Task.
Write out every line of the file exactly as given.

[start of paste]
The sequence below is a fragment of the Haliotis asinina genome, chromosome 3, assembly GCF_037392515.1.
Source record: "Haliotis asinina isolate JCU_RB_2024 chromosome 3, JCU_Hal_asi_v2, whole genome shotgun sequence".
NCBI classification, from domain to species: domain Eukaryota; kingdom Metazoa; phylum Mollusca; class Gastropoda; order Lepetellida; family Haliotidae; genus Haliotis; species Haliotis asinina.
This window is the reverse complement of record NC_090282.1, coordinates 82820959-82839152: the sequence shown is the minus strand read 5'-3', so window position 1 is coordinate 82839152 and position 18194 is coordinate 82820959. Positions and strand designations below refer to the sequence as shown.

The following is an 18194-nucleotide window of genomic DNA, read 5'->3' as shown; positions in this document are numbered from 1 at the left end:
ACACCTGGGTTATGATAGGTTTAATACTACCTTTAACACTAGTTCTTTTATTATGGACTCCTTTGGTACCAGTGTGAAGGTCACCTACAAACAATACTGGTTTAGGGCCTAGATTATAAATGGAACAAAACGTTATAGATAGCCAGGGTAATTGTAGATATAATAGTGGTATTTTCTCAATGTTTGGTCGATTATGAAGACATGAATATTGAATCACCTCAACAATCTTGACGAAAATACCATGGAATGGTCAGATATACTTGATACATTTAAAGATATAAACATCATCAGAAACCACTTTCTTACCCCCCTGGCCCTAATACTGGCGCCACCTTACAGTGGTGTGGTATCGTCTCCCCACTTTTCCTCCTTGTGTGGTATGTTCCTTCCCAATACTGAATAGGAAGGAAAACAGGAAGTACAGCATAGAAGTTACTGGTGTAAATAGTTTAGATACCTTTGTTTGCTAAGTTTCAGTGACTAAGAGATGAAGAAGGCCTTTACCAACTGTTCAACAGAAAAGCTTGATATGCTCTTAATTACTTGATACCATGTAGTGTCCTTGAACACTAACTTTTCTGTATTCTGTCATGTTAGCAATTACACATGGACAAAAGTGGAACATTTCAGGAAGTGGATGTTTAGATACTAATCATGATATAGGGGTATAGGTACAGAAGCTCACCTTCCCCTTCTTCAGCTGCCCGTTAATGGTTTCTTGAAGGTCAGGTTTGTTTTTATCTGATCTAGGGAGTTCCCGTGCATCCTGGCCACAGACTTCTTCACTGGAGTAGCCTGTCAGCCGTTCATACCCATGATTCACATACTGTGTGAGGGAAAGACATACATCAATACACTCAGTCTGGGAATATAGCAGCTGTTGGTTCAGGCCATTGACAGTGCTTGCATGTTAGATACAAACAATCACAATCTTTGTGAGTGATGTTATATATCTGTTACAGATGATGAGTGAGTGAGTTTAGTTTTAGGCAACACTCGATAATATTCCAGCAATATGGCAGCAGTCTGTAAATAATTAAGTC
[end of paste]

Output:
The sequence below is a fragment of the Haliotis asinina genome, chromosome 3, assembly GCF_037392515.1.
Source record: "Haliotis asinina isolate JCU_RB_2024 chromosome 3, JCU_Hal_asi_v2, whole genome shotgun sequence".
NCBI classification, from domain to species: domain Eukaryota; kingdom Metazoa; phylum Mollusca; class Gastropoda; order Lepetellida; family Haliotidae; genus Haliotis; species Haliotis asinina.
This window is the reverse complement of record NC_090282.1, coordinates 82820959-82839152: the sequence shown is the minus strand read 5'-3', so window position 1 is coordinate 82839152 and position 18194 is coordinate 82820959. Positions and strand designations below refer to the sequence as shown.

The following is an 18194-nucleotide window of genomic DNA, read 5'->3' as shown; positions in this document are numbered from 1 at the left end:
ACACCTGGGTTATGATAGGTTTAATACTACCTTTAACACTAGTTCTTTTATTATGGACTCCTTTGGTACCAGTGTGAAGGTCACCTACAAACAATACTGGTTTAGGGCCTAGATTATAAATGGAACAAAACGTTATAGATAGCCAGGGTAATTGTAGATATAATAGTGGTATTTTCTCAATGTTTGGTCGATTATGAAGACATGAATATTGAATCACCTCAACAATCTTGACGAAAATACCATGGAATGGTCAGATATACTTGATACATTTAAAGATATAAACATCATCAGAAACCACTTTCTTACCCCCCTGGCCCTAATACTGGCGCCACCTTACAGTGGTGTGGTATCGTCTCCCCACTTTTCCTCCTTGTGTGGTATGTTCCTTCCCAATACTGAATAGGAAGGAAAACAGGAAGTACAGCATAGAAGTTACTGGTGTAAATAGTTTAGATACCTTTGTTTGCTAAGTTTCAGTGACTAAGAGATGAAGAAGGCCTTTACCAACTGTTCAACAGAAAAGCTTGATATGCTCTTAATTACTTGATACCATGTAGTGTCCTTGAACACTAACTTTTCTGTATTCTGTCATGTTAGCAATTACACATGGACAAAAGTGGAACATTTCAGGAAGTGGATGTTTAGATACTAATCATGATATAGGGGTATAGGTACAGAAGCTCACCTTCCCCTTCTTCAGCTGCCCGTTAATGGTTTCTTGAAGGTCAGGTTTGTTTTTATCTGATCTAGGGAGTTCCCGTGCATCCTGGCCACAGACTTCTTCACTGGAGTAGCCTGTCAGCCGTTCATACCCATGATTCACATACTGTGTGAGGGAAAGACATACATCAATACACTCAGTCTGGGAATATAGCAGCTGTTGGTTCAGGCCATTGACAGTGCTTGCATGTTAGATACAAACAATCACAATCTTTGTGAGTGATGTTATATATCTGTTACAGATGATGAGTGAGTGAGTTTAGTTTTAGGCAACACTCGATAATATTCCAGCAATATGGCAGCAGTCTGTAAATAATTAAGTC